Actionable Steps We Can All Take After Kentucky’s Grand Jury Indictment in Breonna Taylor’s Case

Shannon Barbour
·5 mins read
Photo credit: JASON CONNOLLY - Getty Images
Photo credit: JASON CONNOLLY - Getty Images

From Cosmopolitan

On September 23, a grand jury moved to indict only one officer involved in the killing of Breonna Taylor, who was asleep in her own home when police barged in to carry out a botched raid. Sergeant Brett Hankison was charged with “wanton endangerment” because some of the 10 shots he fired during the deadly encounter ended up in a neighboring apartment. He wasn’t actually charged with anything directly related to Taylor’s death and faces a maximum of five years in prison. No criminal charges were brought against officer Myles Cosgrove and Sergeant Jonathan Mattingly.

After a summer defined by loss and protests for Black Lives Matter, this indictment is understandably disappointing to so many. Sadly, it’s not at all surprising. As defeating as this is, it’s important to press on and continue to fight for Black Lives and demand justice for Taylor. We must. If you’re thinking, Well, what now? here are some actionable steps you can take.

End No-Knock Warrants Nationwide

Following Taylor’s death, the Louisville Metro Council voted to ban no-knock warrants and mandate police officers wear and turn on body cams five minutes before “beginning an operation.” Loralei HoJay, the creator of the Breonna Taylor Change.org petition (which has more than 11 million signatures), is now calling on people to support the ban of no-knock warrants nationwide. According to the petition page, she’s seeking help placing 100 billboards in Louisville and Frankfort, Kentucky. This will be the start of a national push calling on Mitch McConnell and the Senate to pass the Justice for Breonna Act to ban no-knock warrants on a federal level. If you believe in this cause, you can donate here, sign the petition here, and find senator contact information right here.

Support the Breathe Act

Read up on the Breathe Act, which seeks to divest taxpayer funds from police departments and invest in “a new vision of public safety—a vision that answers the call to defund the police and allows all communities to finally breathe free.” If you want more information about how you can host digital events to bring more awareness to this proposed legislation, check out the Breathe Act’s website, which is filled with even more ways to take action.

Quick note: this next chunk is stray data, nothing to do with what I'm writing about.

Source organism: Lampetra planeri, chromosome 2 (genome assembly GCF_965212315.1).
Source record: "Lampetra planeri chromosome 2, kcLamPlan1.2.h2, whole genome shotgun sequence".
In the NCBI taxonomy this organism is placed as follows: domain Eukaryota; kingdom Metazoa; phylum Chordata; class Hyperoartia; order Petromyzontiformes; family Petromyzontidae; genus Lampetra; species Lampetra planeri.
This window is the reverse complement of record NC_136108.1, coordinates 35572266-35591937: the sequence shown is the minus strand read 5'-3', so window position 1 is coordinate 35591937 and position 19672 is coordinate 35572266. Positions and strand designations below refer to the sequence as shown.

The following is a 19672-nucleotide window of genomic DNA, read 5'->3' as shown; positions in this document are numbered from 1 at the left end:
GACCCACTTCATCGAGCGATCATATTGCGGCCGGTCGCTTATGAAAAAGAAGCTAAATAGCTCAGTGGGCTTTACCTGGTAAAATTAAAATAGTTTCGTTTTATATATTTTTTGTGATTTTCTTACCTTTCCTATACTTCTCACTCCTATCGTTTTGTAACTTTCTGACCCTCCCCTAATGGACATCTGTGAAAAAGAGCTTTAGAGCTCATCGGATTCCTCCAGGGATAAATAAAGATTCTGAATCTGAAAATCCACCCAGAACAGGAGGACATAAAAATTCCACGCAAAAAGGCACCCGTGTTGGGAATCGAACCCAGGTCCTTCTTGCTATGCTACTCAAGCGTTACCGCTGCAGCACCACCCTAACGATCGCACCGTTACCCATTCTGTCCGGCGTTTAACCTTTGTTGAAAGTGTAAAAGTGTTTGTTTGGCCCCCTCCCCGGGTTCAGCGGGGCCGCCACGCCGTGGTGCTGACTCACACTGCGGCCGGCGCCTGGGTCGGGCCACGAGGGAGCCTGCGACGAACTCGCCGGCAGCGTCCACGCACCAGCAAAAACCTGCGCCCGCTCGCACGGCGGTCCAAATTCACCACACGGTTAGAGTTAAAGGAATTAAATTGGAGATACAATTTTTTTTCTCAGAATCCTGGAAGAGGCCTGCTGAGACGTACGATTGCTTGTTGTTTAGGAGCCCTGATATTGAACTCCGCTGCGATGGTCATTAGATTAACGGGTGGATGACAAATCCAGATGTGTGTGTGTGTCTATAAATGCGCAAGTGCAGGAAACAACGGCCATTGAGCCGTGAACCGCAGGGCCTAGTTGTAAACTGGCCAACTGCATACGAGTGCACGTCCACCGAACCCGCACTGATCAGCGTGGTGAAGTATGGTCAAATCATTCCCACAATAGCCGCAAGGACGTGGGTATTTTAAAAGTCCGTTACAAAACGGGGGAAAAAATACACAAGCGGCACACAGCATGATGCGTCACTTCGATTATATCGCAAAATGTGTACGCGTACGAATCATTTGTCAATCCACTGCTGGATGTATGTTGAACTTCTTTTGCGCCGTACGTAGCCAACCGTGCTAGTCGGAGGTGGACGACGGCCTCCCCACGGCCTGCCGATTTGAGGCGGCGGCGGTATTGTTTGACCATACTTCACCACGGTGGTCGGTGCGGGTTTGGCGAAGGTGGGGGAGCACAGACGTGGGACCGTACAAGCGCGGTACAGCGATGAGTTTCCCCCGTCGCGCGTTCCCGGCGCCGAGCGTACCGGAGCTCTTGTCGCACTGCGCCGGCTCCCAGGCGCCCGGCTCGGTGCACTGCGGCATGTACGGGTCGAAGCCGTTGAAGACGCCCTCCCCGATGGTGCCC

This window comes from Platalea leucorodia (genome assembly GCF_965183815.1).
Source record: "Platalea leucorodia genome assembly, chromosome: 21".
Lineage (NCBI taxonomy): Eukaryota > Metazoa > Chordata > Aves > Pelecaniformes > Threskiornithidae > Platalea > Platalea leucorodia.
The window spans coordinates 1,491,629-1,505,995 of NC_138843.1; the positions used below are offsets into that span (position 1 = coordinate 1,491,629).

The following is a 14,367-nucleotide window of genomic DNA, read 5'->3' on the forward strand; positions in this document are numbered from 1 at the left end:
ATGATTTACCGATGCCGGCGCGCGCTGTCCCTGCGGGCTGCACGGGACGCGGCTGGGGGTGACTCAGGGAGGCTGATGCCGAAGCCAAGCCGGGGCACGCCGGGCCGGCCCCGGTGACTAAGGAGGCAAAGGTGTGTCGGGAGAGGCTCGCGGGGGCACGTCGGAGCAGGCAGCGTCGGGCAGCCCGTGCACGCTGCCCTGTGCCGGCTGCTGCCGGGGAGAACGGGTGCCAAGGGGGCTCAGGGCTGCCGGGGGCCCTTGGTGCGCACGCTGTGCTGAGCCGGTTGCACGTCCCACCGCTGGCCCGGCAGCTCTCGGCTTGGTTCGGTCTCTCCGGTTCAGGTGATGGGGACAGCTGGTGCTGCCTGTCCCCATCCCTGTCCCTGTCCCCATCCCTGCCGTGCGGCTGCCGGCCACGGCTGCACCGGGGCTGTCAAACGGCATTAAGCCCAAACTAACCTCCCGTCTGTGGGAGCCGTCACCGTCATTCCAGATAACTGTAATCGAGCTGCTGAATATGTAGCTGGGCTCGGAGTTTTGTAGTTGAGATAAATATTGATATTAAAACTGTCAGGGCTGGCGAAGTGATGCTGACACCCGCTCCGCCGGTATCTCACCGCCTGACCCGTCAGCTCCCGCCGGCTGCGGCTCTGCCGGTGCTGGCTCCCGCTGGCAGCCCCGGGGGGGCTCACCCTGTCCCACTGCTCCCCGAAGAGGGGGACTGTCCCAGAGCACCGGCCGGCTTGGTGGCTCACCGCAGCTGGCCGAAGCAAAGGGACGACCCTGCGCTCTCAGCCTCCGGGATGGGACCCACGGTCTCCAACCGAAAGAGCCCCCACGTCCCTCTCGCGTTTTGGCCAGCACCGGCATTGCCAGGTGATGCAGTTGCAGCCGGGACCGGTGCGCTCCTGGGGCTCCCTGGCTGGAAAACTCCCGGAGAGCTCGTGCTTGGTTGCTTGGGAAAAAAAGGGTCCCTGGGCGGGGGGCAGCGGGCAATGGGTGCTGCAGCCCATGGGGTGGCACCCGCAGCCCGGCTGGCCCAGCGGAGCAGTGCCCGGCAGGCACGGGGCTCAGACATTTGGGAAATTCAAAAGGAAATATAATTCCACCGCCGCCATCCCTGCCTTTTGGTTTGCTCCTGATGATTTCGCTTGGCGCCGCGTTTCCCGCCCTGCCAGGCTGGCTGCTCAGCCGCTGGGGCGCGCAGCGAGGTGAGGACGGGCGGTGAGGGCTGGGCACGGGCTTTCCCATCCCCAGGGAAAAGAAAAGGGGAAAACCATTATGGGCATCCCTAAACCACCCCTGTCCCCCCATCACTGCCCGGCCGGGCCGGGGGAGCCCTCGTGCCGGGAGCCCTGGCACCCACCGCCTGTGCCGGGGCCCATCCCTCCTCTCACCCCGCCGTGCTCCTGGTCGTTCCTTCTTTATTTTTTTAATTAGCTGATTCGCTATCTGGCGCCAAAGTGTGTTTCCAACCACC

Donate, Donate, Donate

As the Louisville chapter of Black Lives Matter noted, “There isn’t a verdict in the world that will remove white supremacy from #Louisville—that’s up to us as a community.” Allies—especially white allies who benefit from systemic racism and their privilege—can help by donating so that Black families in Louisville can “have the resources they need to heal and survive in the midst of this ongoing nightmare.”

Donate here, and continue to contribute to national organizations like the National Action Network, the NAACP, Equal Justice Initiative, Colin Kaepernick’s Know Your Rights Camp, and Unicorn Riot.

You can also direct funds to the official GoFundMe that Taylor’s family set up. Donations to that link will go toward advocating for police reform, various charities, women who want to start their own businesses, and scholarships for people who want to become emergency medical technicians and registered nurses.

Protect Protestors

Ahead of the grand jury decision, the city of Louisville imposed a curfew and declared a state of emergency, which could mean a bigger police presence at protests. It’s so important to support the protestors who are brave enough to go out and take a stand in the coming days. As was the case when the Black Lives Matter protests gained steam earlier this summer, make sure you donate to national and local bail funds to ensure that those who are arrested for protesting and exercising their constitutional rights won’t fall victim to the predatory bail system and legal fees.

Photo credit: Brett Carlsen - Getty Images
Photo credit: Brett Carlsen - Getty Images

Consider donating to the Louisville Community Bail Fund, the Bail Project National Revolving Bail Fund, LGBTQ Fund, Emergency Release Fund, and Trans Justice Funding Project.

Register to Vote

Seriously, this isn’t just a cliché. No, voting won’t automatically end police brutality or make systemic racism go away, but here’s why it matters: When you vote for people who, for example, support your stance on police abolition or reform, they can help introduce legislation that has the ability to impact our communities. (The Minneapolis City Council recently submitted a proposal to disband the city’s police department, for example.)

Plus, state positions like the Kentucky attorney general are elected. Mind you, the current AG, Daniel Cameron, is up for reelection in 2024 and is the same guy who said the officers were “justified in their use of force” against Breonna Taylor and her boyfriend. And Cameron is on Donald Trump’s short list to replace Supreme Court Justice Ruth Bader Ginsburg, so keep that in mind when it’s time to vote.

Rest

This might sound like a broken record at this point, but it bears repeating: Take care of yourself first and foremost. It’s been a centuries-long journey to get to where we are today, and there’s still so much more that needs to be done to achieve true equality and justice for slain Black people like Taylor. But you can’t be of service to anyone else if you’re not looking after your mental, physical, or emotional health. (For mental health resources for Black women, check out this guide.) If you need time, rest. Then come back stronger and ready to work.

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